Adding Axes To Your Power BI Custom Visual

Adding Axes To Your Power BI Custom Visual

Learn how to add axes (as in axis of course) to your Power BI Custom Visual. This is video #14 of the Power BI Custom Visual Development Fundamentals series, please check the playlist below for the set.



Hello again and welcome back to this series on developing custom visuals for Power BI.

Today, you will focus on drawing axis on a a custom visual.

Using our growing little bar chart as an example, you will see how to add a categorical axis for the bars and a continuous axis for the values.

So let’s get to it right now.

private settings = {
    axis: {
        x: {
            padding: 50

The first thing to do is actually make some room in the visual to put the x-axis on.

This means padding the visual contents on the bottom side so they go up a bit and allow enough space for the axis to live in.

As I don’t like to leave magic numbers around the place, I’m going to add a new property to the visual class called settings.

This will be a simple json object that will hold a collection of general settings for the visual, starting with a padding of 50 pixels.

I may refactor this into something far more beautiful on a future video, but for now, this will do just fine.

So now that we some padding defined, we just need to push the bars up by this amount.

The way you do this in D3 is by telling the yScale object that it should start drawing the lower value data points at a higher place in the SVG canvas.

.range([height - this.settings.axis.x.padding, 0]);

Since we know by how many pixels we want to push the bars up, we just to include those pixels into the calculation of the minimum y range value.

Now if you’re thinking like, wait what is he talking about, then I recommend you go and review video 9 of this series, where I explain the principle behind D3 scales and the relationship between domain values and range values.

Otherwise, let’s take a look of what this did.

So, as you may see here, if you’re really paying attention, the bars have grown a lit bit upwards.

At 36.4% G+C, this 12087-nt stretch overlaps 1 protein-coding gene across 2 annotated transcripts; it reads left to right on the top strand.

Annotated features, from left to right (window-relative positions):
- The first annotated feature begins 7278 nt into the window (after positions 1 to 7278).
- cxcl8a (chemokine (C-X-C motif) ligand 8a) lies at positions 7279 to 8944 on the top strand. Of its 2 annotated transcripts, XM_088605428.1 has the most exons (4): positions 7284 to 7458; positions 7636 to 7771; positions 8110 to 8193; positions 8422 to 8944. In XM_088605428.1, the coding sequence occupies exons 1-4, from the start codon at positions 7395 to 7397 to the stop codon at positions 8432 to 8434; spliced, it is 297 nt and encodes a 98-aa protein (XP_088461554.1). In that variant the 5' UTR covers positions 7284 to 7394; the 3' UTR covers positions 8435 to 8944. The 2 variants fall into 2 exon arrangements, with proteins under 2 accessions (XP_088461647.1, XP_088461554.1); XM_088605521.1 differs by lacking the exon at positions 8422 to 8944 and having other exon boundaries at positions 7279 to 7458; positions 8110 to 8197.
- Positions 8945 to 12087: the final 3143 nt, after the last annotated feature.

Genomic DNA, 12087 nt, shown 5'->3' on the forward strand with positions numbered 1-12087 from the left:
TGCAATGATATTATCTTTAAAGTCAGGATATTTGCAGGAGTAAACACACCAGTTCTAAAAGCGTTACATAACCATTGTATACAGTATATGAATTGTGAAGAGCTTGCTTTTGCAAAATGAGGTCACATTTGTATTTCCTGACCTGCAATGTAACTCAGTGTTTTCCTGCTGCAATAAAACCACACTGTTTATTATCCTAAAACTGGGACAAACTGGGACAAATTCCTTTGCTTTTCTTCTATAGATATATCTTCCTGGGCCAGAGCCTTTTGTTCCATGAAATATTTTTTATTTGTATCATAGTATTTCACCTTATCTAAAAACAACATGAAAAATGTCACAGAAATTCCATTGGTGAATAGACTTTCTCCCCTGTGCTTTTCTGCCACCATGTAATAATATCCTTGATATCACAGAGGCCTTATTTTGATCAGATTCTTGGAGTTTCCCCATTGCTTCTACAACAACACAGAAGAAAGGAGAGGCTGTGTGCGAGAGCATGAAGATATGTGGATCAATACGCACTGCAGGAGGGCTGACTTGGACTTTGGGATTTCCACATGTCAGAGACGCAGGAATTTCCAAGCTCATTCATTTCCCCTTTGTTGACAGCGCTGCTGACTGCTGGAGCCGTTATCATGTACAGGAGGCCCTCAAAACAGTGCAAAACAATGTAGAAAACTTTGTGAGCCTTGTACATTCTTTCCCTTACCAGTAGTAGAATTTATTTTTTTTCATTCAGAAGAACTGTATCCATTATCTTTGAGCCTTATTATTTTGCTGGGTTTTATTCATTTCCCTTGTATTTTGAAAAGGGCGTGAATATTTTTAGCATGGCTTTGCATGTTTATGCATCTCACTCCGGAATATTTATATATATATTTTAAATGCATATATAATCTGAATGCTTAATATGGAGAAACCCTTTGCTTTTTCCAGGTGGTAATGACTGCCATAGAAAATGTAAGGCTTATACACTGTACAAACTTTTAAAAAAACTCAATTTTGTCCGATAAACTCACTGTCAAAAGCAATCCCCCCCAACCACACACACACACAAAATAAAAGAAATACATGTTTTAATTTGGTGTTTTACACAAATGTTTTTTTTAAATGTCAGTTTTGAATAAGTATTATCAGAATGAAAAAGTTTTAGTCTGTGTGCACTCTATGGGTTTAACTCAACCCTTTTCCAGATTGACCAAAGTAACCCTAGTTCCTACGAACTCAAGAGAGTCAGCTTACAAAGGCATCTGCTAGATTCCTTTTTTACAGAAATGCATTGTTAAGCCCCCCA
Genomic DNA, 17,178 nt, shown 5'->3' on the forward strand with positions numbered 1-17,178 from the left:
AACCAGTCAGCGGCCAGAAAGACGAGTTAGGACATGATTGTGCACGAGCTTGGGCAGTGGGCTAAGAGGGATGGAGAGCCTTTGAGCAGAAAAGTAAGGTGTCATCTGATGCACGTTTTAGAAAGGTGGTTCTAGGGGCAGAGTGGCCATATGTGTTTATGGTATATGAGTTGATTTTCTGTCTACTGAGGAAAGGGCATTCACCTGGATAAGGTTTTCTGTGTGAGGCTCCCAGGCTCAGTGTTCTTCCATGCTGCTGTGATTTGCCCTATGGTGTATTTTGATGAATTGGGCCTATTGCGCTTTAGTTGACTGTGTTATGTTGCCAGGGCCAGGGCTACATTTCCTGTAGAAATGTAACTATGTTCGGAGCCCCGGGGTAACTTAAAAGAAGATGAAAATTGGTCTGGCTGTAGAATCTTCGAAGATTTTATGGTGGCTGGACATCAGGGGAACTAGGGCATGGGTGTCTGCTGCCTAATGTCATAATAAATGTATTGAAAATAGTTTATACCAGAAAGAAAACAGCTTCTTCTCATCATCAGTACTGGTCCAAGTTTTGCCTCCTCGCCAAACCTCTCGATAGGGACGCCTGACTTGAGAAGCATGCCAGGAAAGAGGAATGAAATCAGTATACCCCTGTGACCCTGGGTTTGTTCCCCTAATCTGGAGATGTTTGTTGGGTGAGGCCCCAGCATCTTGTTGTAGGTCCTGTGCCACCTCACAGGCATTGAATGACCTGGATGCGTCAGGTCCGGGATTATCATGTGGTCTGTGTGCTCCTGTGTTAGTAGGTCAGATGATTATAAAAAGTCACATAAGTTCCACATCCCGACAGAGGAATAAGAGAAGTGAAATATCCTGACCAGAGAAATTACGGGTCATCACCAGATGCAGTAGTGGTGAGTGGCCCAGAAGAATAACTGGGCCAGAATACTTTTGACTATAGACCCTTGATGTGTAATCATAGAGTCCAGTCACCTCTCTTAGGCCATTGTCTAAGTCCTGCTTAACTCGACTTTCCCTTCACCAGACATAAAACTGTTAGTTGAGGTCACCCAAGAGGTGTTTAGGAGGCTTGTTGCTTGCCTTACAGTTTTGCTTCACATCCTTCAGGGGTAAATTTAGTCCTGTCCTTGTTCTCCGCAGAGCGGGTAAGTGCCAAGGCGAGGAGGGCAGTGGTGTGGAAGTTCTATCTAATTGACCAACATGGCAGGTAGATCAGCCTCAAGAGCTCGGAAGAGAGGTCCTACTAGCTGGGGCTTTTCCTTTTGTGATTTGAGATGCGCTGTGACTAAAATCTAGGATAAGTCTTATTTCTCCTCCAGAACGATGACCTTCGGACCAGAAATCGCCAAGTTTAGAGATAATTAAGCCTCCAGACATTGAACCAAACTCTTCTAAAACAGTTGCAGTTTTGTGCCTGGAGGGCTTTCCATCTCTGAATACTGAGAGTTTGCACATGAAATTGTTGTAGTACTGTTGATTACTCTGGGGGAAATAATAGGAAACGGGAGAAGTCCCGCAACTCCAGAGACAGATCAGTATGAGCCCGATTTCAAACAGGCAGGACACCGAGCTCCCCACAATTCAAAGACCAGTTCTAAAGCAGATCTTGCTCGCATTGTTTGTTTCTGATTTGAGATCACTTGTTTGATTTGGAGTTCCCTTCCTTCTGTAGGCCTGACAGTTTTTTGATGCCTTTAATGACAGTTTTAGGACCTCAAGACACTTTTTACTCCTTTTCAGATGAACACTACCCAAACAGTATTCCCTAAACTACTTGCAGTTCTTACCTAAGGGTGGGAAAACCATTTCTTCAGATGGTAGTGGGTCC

Okay, so it’s a bit hard to see, but we can compare and see that the bar sizes are a bit bigger than the vanilla chart, even taking the stretching here into account.

That’s because the D3 scale is now drawing the data points of these bars slightly above what they were before.

However, this does not mean that the scale is now drawing each bar 20 pixels above the previous value.

Instead, the scale is now considering that the minimum data point of zero should be drawn at exactly 20 pixels from the bottom and then scaling all the data points accordingly.

Which is great, however, the bar is still filling down the whole thing, and that’s really not the scale’s fault.

To fix this, we need to go down to the rendering code and find the bit where we are defining the height of the SVG rectangle object for each bar.

height: d => height - yScale(d.value) - this.settings.axis.x.padding,

Then, we just subtract the padding that we defined for the x-axis.

And that’s it, let’s see what this it.

There you have it, as you can see the bars are now shorter and consistent with the vanilla visual as well.

Time to go make our axis happen.

private xAxisGroup: d3.Selection;

We will start by creating a placeholder SVG group object.

This will hold all the rendering bits of the x-axis and will also allow us to easily position the axis on the visual.

this.xAxisGroup = this.svg.append("g")
                .classed("x-axis", true);

Of course, we need to instantiate this, so let’s go down to the constructor and add a bit more code.